The North Sea shrimp is red in color and grows up to 12 cm when it is male, after the sex change the female can grow up to 17 cm long. It lives on soft mud and clay bottoms from 20 to 1,300 meters deep.
The North Sea shrimp is common just above muddy bottoms, mostly at depths of 100–500 meters and feeds on plant and animal remains, small animals and more, from the bottom surface layer and which it mainly catches at night. It begins its life as a male, then it changes sex and at the age of 2 to 4 becomes a female.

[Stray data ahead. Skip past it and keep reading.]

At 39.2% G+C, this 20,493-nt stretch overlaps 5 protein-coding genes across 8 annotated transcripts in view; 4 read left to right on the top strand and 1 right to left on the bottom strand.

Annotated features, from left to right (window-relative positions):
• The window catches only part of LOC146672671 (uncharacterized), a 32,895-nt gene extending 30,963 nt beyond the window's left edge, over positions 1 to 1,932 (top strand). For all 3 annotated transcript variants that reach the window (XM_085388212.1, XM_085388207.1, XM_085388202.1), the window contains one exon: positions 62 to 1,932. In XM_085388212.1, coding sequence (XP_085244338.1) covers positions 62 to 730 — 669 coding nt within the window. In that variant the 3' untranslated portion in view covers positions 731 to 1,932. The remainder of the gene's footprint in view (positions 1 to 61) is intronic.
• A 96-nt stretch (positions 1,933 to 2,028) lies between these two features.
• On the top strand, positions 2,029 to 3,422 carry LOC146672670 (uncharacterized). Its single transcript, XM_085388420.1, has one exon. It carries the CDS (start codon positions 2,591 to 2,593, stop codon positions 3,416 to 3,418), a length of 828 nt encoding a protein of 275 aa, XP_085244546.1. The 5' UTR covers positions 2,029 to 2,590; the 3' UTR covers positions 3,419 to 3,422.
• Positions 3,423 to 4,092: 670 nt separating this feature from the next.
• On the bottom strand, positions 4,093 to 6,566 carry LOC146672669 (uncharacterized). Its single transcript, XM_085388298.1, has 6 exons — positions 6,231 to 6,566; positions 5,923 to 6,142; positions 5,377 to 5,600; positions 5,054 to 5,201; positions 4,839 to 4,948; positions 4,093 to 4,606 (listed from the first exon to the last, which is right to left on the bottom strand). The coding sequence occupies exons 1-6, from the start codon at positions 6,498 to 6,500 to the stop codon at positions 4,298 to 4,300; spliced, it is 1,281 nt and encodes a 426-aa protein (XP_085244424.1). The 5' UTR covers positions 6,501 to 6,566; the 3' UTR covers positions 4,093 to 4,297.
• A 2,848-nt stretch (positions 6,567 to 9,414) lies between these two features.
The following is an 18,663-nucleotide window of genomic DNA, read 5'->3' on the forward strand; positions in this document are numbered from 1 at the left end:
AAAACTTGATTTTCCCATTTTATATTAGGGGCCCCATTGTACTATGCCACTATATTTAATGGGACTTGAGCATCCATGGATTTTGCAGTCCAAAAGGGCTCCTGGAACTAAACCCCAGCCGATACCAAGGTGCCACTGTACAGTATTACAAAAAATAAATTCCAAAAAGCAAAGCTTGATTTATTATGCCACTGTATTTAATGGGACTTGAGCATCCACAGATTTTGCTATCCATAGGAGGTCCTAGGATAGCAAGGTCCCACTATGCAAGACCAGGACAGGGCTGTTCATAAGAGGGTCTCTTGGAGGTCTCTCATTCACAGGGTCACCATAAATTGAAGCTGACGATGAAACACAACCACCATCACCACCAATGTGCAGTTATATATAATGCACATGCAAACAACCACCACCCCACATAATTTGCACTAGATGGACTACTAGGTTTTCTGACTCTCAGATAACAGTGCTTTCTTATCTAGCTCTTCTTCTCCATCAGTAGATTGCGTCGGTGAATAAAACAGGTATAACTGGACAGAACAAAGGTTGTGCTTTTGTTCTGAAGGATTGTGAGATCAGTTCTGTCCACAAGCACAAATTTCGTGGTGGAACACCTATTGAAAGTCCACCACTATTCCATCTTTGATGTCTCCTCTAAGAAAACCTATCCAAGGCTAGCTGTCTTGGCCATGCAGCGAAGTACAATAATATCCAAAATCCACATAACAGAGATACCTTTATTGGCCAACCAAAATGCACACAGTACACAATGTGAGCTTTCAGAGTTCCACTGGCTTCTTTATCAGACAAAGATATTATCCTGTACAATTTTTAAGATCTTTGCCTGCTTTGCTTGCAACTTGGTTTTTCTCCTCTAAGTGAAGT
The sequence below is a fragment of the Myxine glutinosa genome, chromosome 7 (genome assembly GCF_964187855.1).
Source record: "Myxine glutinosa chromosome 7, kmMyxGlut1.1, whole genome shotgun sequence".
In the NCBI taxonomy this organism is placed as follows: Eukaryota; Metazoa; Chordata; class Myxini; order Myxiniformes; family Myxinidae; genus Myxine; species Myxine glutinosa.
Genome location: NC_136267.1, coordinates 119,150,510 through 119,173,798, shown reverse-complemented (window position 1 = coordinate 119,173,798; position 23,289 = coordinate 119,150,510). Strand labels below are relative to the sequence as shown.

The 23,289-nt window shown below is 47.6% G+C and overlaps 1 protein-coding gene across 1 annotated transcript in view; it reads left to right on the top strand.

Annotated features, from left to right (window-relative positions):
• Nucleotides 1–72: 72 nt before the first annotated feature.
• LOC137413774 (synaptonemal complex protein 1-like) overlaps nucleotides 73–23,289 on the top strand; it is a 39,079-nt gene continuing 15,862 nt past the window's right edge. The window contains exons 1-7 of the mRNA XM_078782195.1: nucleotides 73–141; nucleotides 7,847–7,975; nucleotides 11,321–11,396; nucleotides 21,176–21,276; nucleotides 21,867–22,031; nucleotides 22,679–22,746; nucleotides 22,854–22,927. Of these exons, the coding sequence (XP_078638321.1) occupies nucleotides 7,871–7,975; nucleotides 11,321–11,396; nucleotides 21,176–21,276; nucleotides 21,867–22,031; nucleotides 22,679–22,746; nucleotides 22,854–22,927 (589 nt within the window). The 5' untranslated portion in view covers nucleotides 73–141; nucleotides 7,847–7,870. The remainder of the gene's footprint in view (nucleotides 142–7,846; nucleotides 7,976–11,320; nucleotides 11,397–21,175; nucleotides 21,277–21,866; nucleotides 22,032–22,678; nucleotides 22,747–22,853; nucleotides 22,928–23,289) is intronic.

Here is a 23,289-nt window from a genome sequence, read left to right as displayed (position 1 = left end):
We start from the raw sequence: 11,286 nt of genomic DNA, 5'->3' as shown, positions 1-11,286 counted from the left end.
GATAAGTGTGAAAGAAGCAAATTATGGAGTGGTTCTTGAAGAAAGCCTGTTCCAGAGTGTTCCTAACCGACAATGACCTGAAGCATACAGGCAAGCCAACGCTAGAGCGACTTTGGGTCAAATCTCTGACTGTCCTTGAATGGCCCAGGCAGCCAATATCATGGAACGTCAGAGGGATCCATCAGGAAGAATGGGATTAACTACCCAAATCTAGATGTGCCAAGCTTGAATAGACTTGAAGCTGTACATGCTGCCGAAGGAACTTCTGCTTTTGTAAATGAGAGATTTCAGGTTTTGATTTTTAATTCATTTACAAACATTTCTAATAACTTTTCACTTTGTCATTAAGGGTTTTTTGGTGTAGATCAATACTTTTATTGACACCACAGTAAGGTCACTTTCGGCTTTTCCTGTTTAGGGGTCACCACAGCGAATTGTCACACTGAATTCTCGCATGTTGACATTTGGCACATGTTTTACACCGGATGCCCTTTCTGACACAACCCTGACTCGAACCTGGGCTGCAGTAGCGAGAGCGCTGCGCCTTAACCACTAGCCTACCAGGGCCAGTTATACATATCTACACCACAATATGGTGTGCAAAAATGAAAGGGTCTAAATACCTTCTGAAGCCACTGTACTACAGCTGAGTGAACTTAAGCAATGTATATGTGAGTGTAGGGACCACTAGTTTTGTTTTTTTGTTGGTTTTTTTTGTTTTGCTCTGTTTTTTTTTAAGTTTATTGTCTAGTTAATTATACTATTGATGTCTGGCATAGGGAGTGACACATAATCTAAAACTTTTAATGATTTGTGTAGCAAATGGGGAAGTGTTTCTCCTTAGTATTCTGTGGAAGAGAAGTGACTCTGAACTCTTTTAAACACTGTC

The shrimp play during the autumn. After mating, the female carries the 1,000 to 3,000 eggs under the belly until they hatch in the spring. The newly hatched larvae live like plankton for the first time.
The North Sea shrimp is found from the coast of Greenland, south from Alaska and Canada to Massachusetts and east via Svalbard and Iceland to the North Sea and further via the Barents Sea and along the Siberian coast to the waters around Japan and Oregon.
The North Sea shrimp is subject to significant fishing throughout the North Atlantic, especially in the waters around Iceland and on the Norwegian coast, but catches also take place on the North American east and west coasts, in the North Sea and in the Kattegat and Skagerack. annually to over 200,000 tonnes.
The North Sea shrimp is the shrimp species that is most common in Swedish trade.